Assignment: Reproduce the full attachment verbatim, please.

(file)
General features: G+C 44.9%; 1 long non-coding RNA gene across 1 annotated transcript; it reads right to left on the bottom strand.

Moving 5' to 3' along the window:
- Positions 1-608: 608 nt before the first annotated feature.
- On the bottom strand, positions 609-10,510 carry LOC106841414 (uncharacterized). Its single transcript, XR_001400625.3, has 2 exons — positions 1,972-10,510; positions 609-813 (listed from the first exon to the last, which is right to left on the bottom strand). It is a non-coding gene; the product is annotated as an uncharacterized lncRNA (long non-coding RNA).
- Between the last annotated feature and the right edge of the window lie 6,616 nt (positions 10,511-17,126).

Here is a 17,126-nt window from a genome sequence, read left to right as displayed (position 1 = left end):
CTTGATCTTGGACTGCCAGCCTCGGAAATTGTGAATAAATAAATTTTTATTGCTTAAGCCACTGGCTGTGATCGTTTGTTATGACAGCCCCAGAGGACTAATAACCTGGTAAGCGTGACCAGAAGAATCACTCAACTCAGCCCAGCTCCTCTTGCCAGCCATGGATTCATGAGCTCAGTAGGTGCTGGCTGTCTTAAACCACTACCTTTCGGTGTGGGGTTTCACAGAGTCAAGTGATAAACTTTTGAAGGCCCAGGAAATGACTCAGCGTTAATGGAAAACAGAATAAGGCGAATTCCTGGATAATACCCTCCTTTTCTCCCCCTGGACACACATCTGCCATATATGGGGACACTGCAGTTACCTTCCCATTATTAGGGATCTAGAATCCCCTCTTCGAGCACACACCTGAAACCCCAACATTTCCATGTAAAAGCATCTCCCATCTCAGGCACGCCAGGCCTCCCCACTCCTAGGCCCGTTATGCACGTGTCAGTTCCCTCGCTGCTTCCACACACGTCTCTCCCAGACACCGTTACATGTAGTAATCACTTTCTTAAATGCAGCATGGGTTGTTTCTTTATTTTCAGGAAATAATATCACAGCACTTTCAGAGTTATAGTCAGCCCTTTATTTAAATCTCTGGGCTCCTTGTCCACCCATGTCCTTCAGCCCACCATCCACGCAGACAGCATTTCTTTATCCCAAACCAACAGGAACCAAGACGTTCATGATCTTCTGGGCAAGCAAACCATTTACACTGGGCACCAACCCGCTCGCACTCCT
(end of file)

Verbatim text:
General features: G+C 44.9%; 1 long non-coding RNA gene across 1 annotated transcript; it reads right to left on the bottom strand.

Moving 5' to 3' along the window:
- Positions 1-608: 608 nt before the first annotated feature.
- On the bottom strand, positions 609-10,510 carry LOC106841414 (uncharacterized). Its single transcript, XR_001400625.3, has 2 exons — positions 1,972-10,510; positions 609-813 (listed from the first exon to the last, which is right to left on the bottom strand). It is a non-coding gene; the product is annotated as an uncharacterized lncRNA (long non-coding RNA).
- Between the last annotated feature and the right edge of the window lie 6,616 nt (positions 10,511-17,126).

Here is a 17,126-nt window from a genome sequence, read left to right as displayed (position 1 = left end):
CTTGATCTTGGACTGCCAGCCTCGGAAATTGTGAATAAATAAATTTTTATTGCTTAAGCCACTGGCTGTGATCGTTTGTTATGACAGCCCCAGAGGACTAATAACCTGGTAAGCGTGACCAGAAGAATCACTCAACTCAGCCCAGCTCCTCTTGCCAGCCATGGATTCATGAGCTCAGTAGGTGCTGGCTGTCTTAAACCACTACCTTTCGGTGTGGGGTTTCACAGAGTCAAGTGATAAACTTTTGAAGGCCCAGGAAATGACTCAGCGTTAATGGAAAACAGAATAAGGCGAATTCCTGGATAATACCCTCCTTTTCTCCCCCTGGACACACATCTGCCATATATGGGGACACTGCAGTTACCTTCCCATTATTAGGGATCTAGAATCCCCTCTTCGAGCACACACCTGAAACCCCAACATTTCCATGTAAAAGCATCTCCCATCTCAGGCACGCCAGGCCTCCCCACTCCTAGGCCCGTTATGCACGTGTCAGTTCCCTCGCTGCTTCCACACACGTCTCTCCCAGACACCGTTACATGTAGTAATCACTTTCTTAAATGCAGCATGGGTTGTTTCTTTATTTTCAGGAAATAATATCACAGCACTTTCAGAGTTATAGTCAGCCCTTTATTTAAATCTCTGGGCTCCTTGTCCACCCATGTCCTTCAGCCCACCATCCACGCAGACAGCATTTCTTTATCCCAAACCAACAGGAACCAAGACGTTCATGATCTTCTGGGCAAGCAAACCATTTACACTGGGCACCAACCCGCTCGCACTCCT